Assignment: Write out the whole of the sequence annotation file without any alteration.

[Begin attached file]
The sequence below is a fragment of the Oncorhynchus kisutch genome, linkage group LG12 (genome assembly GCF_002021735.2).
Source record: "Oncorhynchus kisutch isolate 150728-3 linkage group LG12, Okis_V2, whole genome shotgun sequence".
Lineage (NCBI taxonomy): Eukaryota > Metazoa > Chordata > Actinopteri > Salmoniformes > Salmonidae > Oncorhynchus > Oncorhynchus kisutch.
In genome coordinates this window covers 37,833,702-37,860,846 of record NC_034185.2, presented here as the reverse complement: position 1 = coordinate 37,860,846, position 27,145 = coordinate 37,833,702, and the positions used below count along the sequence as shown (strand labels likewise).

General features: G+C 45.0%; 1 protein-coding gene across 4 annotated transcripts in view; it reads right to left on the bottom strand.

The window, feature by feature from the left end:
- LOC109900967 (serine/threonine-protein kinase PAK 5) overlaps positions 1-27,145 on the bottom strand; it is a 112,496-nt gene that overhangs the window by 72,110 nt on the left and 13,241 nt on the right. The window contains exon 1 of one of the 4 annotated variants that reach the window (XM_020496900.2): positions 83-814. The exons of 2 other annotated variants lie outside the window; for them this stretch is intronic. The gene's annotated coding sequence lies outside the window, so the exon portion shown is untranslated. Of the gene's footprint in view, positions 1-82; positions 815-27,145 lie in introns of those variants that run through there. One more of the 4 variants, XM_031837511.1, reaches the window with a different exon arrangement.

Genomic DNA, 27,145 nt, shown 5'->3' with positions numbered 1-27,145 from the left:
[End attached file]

The sequence below is a fragment of the Oncorhynchus kisutch genome, linkage group LG12 (genome assembly GCF_002021735.2).
Source record: "Oncorhynchus kisutch isolate 150728-3 linkage group LG12, Okis_V2, whole genome shotgun sequence".
Lineage (NCBI taxonomy): Eukaryota > Metazoa > Chordata > Actinopteri > Salmoniformes > Salmonidae > Oncorhynchus > Oncorhynchus kisutch.
In genome coordinates this window covers 37,833,702-37,860,846 of record NC_034185.2, presented here as the reverse complement: position 1 = coordinate 37,860,846, position 27,145 = coordinate 37,833,702, and the positions used below count along the sequence as shown (strand labels likewise).

General features: G+C 45.0%; 1 protein-coding gene across 4 annotated transcripts in view; it reads right to left on the bottom strand.

The window, feature by feature from the left end:
- LOC109900967 (serine/threonine-protein kinase PAK 5) overlaps positions 1-27,145 on the bottom strand; it is a 112,496-nt gene that overhangs the window by 72,110 nt on the left and 13,241 nt on the right. The window contains exon 1 of one of the 4 annotated variants that reach the window (XM_020496900.2): positions 83-814. The exons of 2 other annotated variants lie outside the window; for them this stretch is intronic. The gene's annotated coding sequence lies outside the window, so the exon portion shown is untranslated. Of the gene's footprint in view, positions 1-82; positions 815-27,145 lie in introns of those variants that run through there. One more of the 4 variants, XM_031837511.1, reaches the window with a different exon arrangement.

Genomic DNA, 27,145 nt, shown 5'->3' with positions numbered 1-27,145 from the left: